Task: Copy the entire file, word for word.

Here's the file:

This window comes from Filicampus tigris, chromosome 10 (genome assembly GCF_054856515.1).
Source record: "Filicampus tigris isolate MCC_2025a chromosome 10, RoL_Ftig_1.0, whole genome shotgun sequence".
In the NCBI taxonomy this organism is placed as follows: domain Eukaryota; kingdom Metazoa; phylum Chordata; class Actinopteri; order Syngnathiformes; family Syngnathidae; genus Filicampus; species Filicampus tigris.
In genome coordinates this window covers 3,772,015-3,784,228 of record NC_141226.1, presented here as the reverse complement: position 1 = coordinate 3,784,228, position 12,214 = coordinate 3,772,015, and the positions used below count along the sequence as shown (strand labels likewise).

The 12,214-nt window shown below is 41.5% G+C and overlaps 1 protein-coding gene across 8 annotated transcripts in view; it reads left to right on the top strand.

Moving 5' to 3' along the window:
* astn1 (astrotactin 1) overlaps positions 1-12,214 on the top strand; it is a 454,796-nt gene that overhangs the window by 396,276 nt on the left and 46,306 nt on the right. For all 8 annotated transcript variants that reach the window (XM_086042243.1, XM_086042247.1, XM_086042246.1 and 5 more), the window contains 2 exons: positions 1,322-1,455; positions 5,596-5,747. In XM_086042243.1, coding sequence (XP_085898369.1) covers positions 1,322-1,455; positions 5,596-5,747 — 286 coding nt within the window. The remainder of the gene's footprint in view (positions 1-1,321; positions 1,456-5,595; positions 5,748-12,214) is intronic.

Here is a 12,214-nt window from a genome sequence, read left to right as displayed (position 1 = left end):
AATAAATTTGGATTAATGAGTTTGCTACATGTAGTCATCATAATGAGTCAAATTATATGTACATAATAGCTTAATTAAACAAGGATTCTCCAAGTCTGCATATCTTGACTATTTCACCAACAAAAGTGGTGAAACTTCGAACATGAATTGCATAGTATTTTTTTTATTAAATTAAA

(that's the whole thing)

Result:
This window comes from Filicampus tigris, chromosome 10 (genome assembly GCF_054856515.1).
Source record: "Filicampus tigris isolate MCC_2025a chromosome 10, RoL_Ftig_1.0, whole genome shotgun sequence".
In the NCBI taxonomy this organism is placed as follows: domain Eukaryota; kingdom Metazoa; phylum Chordata; class Actinopteri; order Syngnathiformes; family Syngnathidae; genus Filicampus; species Filicampus tigris.
In genome coordinates this window covers 3,772,015-3,784,228 of record NC_141226.1, presented here as the reverse complement: position 1 = coordinate 3,784,228, position 12,214 = coordinate 3,772,015, and the positions used below count along the sequence as shown (strand labels likewise).

The 12,214-nt window shown below is 41.5% G+C and overlaps 1 protein-coding gene across 8 annotated transcripts in view; it reads left to right on the top strand.

Moving 5' to 3' along the window:
* astn1 (astrotactin 1) overlaps positions 1-12,214 on the top strand; it is a 454,796-nt gene that overhangs the window by 396,276 nt on the left and 46,306 nt on the right. For all 8 annotated transcript variants that reach the window (XM_086042243.1, XM_086042247.1, XM_086042246.1 and 5 more), the window contains 2 exons: positions 1,322-1,455; positions 5,596-5,747. In XM_086042243.1, coding sequence (XP_085898369.1) covers positions 1,322-1,455; positions 5,596-5,747 — 286 coding nt within the window. The remainder of the gene's footprint in view (positions 1-1,321; positions 1,456-5,595; positions 5,748-12,214) is intronic.

Here is a 12,214-nt window from a genome sequence, read left to right as displayed (position 1 = left end):
AATAAATTTGGATTAATGAGTTTGCTACATGTAGTCATCATAATGAGTCAAATTATATGTACATAATAGCTTAATTAAACAAGGATTCTCCAAGTCTGCATATCTTGACTATTTCACCAACAAAAGTGGTGAAACTTCGAACATGAATTGCATAGTATTTTTTTTATTAAATTAAA